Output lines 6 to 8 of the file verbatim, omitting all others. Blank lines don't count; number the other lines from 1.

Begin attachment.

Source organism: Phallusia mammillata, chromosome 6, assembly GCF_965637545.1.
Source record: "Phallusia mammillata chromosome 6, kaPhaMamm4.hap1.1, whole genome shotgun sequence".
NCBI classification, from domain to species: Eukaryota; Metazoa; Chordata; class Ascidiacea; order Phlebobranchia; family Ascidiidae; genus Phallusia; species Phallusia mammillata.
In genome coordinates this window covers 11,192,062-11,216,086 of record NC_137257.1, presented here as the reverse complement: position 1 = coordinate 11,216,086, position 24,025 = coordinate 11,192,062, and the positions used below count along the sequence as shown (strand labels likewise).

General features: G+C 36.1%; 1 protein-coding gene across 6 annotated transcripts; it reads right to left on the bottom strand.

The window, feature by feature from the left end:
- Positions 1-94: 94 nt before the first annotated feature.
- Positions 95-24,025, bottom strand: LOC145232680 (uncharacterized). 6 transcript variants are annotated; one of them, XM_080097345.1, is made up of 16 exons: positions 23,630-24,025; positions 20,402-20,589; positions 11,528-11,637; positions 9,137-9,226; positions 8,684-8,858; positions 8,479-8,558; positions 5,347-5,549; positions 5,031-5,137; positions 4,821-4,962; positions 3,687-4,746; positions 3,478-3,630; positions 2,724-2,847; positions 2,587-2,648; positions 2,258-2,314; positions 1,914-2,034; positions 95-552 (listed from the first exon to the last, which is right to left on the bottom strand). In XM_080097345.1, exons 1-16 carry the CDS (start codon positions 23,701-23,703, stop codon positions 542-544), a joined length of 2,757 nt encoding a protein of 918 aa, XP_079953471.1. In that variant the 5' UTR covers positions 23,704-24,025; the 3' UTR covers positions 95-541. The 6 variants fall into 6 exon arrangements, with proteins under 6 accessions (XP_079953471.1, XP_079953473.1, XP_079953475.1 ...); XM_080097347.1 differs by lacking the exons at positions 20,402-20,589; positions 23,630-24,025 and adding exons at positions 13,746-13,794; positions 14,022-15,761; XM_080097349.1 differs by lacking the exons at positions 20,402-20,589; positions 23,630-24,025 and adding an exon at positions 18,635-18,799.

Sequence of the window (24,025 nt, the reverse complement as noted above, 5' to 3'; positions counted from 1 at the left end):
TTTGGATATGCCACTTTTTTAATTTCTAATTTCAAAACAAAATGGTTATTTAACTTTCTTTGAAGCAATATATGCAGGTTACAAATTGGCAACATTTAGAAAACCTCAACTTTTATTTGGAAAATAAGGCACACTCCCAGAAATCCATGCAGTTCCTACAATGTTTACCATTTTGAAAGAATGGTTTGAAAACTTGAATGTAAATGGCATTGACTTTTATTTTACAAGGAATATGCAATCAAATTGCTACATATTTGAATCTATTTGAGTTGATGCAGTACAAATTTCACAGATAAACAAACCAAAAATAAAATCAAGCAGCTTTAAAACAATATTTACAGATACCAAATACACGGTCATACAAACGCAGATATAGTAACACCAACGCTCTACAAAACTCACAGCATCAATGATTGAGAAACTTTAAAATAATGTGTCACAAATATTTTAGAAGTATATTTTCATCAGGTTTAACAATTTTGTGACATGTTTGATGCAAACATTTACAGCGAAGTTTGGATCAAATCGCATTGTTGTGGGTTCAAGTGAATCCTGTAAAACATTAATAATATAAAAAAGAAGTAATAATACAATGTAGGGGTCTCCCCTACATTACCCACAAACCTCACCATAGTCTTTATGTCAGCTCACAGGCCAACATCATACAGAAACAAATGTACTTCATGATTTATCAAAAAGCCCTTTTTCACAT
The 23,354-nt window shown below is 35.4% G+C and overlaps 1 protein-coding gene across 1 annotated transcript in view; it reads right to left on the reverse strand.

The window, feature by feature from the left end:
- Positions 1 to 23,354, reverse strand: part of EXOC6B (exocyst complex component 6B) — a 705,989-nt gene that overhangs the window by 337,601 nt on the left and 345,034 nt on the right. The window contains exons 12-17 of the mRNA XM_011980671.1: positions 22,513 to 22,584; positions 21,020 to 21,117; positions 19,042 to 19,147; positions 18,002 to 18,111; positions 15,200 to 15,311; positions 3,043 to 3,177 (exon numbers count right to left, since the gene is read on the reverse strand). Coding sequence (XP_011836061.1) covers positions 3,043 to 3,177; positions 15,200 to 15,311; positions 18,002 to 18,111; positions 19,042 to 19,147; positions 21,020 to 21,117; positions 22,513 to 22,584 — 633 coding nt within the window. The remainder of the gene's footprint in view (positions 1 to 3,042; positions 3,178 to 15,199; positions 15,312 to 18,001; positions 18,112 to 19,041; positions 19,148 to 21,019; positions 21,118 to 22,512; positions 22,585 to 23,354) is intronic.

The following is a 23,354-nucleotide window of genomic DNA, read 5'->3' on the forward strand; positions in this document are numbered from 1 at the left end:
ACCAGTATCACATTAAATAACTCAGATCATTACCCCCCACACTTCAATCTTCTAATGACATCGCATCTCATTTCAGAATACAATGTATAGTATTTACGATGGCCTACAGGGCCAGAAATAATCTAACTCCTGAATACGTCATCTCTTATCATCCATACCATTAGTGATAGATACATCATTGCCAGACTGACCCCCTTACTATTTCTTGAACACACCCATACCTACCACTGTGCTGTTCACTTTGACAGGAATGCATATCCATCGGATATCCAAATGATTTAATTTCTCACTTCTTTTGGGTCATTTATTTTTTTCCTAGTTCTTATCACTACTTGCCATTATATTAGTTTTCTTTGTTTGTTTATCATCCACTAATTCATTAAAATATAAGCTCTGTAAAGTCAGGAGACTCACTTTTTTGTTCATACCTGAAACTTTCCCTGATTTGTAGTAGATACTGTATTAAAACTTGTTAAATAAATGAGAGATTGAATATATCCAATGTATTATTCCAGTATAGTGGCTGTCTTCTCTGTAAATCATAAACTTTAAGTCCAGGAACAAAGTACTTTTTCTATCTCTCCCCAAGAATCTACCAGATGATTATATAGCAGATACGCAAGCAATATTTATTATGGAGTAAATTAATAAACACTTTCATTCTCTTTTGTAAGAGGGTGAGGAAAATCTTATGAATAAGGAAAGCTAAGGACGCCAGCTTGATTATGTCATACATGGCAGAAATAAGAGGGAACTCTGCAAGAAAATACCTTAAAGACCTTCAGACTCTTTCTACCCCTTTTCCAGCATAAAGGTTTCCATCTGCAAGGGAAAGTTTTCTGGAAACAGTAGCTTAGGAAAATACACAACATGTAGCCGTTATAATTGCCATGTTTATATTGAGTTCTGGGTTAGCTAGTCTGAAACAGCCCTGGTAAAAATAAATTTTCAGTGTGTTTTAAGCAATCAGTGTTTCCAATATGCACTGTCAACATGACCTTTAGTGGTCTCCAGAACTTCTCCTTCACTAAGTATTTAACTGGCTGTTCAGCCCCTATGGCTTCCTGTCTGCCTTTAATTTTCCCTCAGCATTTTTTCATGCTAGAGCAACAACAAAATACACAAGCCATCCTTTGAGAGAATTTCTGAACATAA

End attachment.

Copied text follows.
The window, feature by feature from the left end:
- Positions 1-94: 94 nt before the first annotated feature.
- Positions 95-24,025, bottom strand: LOC145232680 (uncharacterized). 6 transcript variants are annotated; one of them, XM_080097345.1, is made up of 16 exons: positions 23,630-24,025; positions 20,402-20,589; positions 11,528-11,637; positions 9,137-9,226; positions 8,684-8,858; positions 8,479-8,558; positions 5,347-5,549; positions 5,031-5,137; positions 4,821-4,962; positions 3,687-4,746; positions 3,478-3,630; positions 2,724-2,847; positions 2,587-2,648; positions 2,258-2,314; positions 1,914-2,034; positions 95-552 (listed from the first exon to the last, which is right to left on the bottom strand). In XM_080097345.1, exons 1-16 carry the CDS (start codon positions 23,701-23,703, stop codon positions 542-544), a joined length of 2,757 nt encoding a protein of 918 aa, XP_079953471.1. In that variant the 5' UTR covers positions 23,704-24,025; the 3' UTR covers positions 95-541. The 6 variants fall into 6 exon arrangements, with proteins under 6 accessions (XP_079953471.1, XP_079953473.1, XP_079953475.1 ...); XM_080097347.1 differs by lacking the exons at positions 20,402-20,589; positions 23,630-24,025 and adding exons at positions 13,746-13,794; positions 14,022-15,761; XM_080097349.1 differs by lacking the exons at positions 20,402-20,589; positions 23,630-24,025 and adding an exon at positions 18,635-18,799.